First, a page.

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Publication 17

Business Use or
Rental of Home(p112)

You may be able to exclude gain from the sale of a home you have used for business or to produce rental income. But you must meet the ownership and use tests.

Periods of nonqualified use.(p112)

In most cases, gain from the sale or exchange of your main home will not qualify for the exclusion to the extent that the gains are allocated to periods of nonqualified use. Nonqualified use is any period in 2009 or later during which neither you nor your spouse (or your former spouse) used the property as a main home with the following exceptions.


A period of nonqualified use does not include:
  1. Any portion of the 5-year period ending on the date of the sale or exchange after the last date you (or your spouse) use the property as a main home;
  2. Any period (not to exceed an aggregate period of 10 years) during which you (or your spouse) are serving on qualified official extended duty:
    1. As a member of the uniformed services;
    2. As a member of the Foreign Service of the United States; or
    3. As an employee of the intelligence community; and
  3. Any other period of temporary absence (not to exceed an aggregate period of 2 years) due to change of employment, health conditions, or such other unforeseen circumstances as may be specified by the IRS.
The gain resulting from the sale of the property is allocated between qualified and nonqualified use periods based on the amount of time the property was held for qualified and nonqualified use. Gain from the sale or exchange of a main home allocable to periods of qualified use will continue to qualify for the exclusion for the sale of your main home. Gain from the sale or exchange of property allocable to nonqualified use will not qualify for the exclusion.


To figure the portion of the gain allocated to the period of nonqualified use, multiply the gain by the following fraction:
 Total nonqualified use during the period of ownership in 2009 or later
 Total period of ownership 
This calculation can be found in Worksheet 2, line 10, in Publication 523.

Example 1.(p112)

On May 26, 2006, Amy, who is unmarried for all years in this example, bought a house. She moved in on that date and lived in it until May 31, 2008, when she moved out of the house and put it up for rent. The house was rented from June 1, 2008, to March 31, 2010. Amy claimed depreciation deductions in 2008 through 2010 totaling $10,000. Amy moved back into the house on April 1, 2010, and lived there until she sold it on January 31, 2012, for a gain of $200,000. During the 5-year period ending on the date of the sale (January 31, 2007–January 31, 2012), Amy owned and lived in the house for more than 2 years as shown in the following table.
Five Year
Used as
Used as
1/31/07 –
16 months   
6/1/08 –
  22 months
4/1/10 –
22 months  
 38 months22 months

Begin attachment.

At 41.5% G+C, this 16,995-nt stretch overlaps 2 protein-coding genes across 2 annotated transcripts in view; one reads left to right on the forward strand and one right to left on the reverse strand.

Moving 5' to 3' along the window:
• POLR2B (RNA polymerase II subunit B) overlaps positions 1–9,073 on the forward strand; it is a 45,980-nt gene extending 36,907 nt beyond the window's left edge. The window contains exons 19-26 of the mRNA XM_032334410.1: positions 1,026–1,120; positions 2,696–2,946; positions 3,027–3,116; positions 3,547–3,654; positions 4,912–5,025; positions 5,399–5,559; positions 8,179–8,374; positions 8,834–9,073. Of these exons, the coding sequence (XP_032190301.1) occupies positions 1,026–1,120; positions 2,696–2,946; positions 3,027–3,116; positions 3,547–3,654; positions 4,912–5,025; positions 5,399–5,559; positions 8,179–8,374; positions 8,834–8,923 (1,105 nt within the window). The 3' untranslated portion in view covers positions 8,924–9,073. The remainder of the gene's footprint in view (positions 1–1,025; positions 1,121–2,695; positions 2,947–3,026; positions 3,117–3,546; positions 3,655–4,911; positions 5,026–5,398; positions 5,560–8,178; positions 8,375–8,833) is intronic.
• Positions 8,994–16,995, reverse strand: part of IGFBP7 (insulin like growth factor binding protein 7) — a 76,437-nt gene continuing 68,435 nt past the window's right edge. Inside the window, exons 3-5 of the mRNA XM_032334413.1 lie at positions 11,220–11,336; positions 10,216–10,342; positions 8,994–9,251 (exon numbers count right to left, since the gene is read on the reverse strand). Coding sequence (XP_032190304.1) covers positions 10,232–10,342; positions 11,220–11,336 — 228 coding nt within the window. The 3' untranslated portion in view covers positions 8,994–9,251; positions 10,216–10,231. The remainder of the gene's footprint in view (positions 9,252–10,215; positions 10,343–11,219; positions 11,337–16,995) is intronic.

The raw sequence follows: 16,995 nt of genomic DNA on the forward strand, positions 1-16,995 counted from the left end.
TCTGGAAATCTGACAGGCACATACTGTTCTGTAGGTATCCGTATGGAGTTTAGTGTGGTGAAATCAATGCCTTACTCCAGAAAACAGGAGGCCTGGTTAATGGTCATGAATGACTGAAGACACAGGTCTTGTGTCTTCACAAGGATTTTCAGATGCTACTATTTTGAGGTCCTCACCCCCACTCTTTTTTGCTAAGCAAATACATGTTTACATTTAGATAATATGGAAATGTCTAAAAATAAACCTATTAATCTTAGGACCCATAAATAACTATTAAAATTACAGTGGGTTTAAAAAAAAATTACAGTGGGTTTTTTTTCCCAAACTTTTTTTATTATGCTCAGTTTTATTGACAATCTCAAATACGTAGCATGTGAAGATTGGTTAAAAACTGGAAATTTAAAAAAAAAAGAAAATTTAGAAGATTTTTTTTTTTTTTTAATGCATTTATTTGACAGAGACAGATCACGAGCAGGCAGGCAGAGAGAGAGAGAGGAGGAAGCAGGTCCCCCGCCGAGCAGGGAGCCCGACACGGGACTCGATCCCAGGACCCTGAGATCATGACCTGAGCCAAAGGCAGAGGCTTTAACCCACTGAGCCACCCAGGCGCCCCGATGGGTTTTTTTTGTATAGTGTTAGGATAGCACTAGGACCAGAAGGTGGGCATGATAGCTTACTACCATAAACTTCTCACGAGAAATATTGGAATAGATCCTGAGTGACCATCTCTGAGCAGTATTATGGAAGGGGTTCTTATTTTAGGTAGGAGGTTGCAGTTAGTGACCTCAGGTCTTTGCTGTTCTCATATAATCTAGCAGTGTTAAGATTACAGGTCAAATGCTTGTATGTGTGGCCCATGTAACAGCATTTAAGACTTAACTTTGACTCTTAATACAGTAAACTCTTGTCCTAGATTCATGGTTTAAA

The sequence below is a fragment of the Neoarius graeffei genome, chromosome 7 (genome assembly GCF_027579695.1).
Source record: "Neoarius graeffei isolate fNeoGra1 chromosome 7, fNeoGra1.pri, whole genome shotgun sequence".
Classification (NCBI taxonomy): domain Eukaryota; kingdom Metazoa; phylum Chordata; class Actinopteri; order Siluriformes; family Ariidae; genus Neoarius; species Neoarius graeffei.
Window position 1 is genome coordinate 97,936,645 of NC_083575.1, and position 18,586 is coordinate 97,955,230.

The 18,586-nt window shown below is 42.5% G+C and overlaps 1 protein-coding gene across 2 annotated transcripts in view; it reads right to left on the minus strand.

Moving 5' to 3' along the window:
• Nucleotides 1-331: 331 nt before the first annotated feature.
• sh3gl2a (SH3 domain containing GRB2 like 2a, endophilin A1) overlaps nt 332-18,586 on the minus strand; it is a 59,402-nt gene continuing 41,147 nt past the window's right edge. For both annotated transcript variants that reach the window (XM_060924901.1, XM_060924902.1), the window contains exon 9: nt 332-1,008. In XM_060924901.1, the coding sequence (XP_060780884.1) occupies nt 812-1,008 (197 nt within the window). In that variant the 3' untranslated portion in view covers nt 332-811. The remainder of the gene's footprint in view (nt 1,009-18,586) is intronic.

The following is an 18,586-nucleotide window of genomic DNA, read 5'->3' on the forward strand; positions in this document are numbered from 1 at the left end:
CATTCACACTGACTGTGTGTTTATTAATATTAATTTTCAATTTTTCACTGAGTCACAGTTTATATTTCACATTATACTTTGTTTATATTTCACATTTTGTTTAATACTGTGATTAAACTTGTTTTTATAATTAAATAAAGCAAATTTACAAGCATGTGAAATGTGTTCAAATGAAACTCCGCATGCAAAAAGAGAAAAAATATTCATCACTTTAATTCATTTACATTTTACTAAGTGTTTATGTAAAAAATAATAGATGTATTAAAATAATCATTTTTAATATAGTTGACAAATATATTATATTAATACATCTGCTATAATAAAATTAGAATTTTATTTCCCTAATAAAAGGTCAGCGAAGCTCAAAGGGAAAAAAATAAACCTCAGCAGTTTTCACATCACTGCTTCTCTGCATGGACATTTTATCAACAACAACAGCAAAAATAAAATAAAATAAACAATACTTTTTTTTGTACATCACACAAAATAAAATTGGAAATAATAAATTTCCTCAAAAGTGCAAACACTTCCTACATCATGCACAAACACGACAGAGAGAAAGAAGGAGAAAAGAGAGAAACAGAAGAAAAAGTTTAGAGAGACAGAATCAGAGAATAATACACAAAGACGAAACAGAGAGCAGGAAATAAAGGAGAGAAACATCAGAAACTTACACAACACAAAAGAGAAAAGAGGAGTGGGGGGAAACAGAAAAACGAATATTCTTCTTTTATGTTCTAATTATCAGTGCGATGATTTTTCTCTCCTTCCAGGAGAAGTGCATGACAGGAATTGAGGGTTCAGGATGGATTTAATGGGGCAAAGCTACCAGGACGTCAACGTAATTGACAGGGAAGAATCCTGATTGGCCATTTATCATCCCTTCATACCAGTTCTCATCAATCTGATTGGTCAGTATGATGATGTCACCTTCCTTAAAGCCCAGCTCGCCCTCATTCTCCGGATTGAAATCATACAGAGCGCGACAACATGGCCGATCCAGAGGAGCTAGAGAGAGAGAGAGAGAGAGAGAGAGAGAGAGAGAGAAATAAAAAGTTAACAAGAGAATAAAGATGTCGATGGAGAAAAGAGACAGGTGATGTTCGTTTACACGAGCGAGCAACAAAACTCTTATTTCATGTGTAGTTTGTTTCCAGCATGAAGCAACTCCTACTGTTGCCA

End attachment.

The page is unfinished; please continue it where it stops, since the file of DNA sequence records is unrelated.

During the period Amy owned the house (2,076 days), her period of nonqualified use was 455 days. Amy divides 455 by 2,076 and obtains a decimal (rounded to at least three decimal places) of 0.219. To figure her gain attributable to the period of nonqualified use, she multiplies $190,000 (the gain not attributable to the $10,000 depreciation deduction) by 0.219. Because the gain attributable to periods of nonqualified use is $41,610, Amy can exclude $148,390 of her gain.

Example 2.(p112)

William owned and used a house as his main home from 2006 through 2009. On January 1, 2010, he moved to another state. He rented his house from that date until April 30, 2012, when he sold it. During the 5-year period ending on the date of sale (May 1, 2007–April 30, 2012), William owned and lived in the house for more than 2 years. He must report the sale on Form 4797 because it was rental property at the time of sale. Because the period of nonqualified use does not include any part of the 5-year period after the last date William lived in the house, he has no period of nonqualified use. Because he met the ownership and use tests, he can exclude gain up to $250,000. However, he cannot exclude the part of the gain equal to the depreciation he claimed or could have claimed for renting the house, as explained next.

Depreciation after May 6, 1997.(p112)

If you were entitled to take depreciation deductions because you used your home for business purposes or as rental property, you cannot exclude the part of your gain equal to any depreciation allowed or allowable as a deduction for periods after May 6, 1997. If you can show by adequate records or other evidence that the depreciation allowed was less than the amount allowable, then you may limit the amount of gain recognized to the depreciation allowed. See Publication 544 for more information.

Property used partly for business or rental.(p112)

If you used property partly as a home and partly for business or to produce rental income, see Publication 523.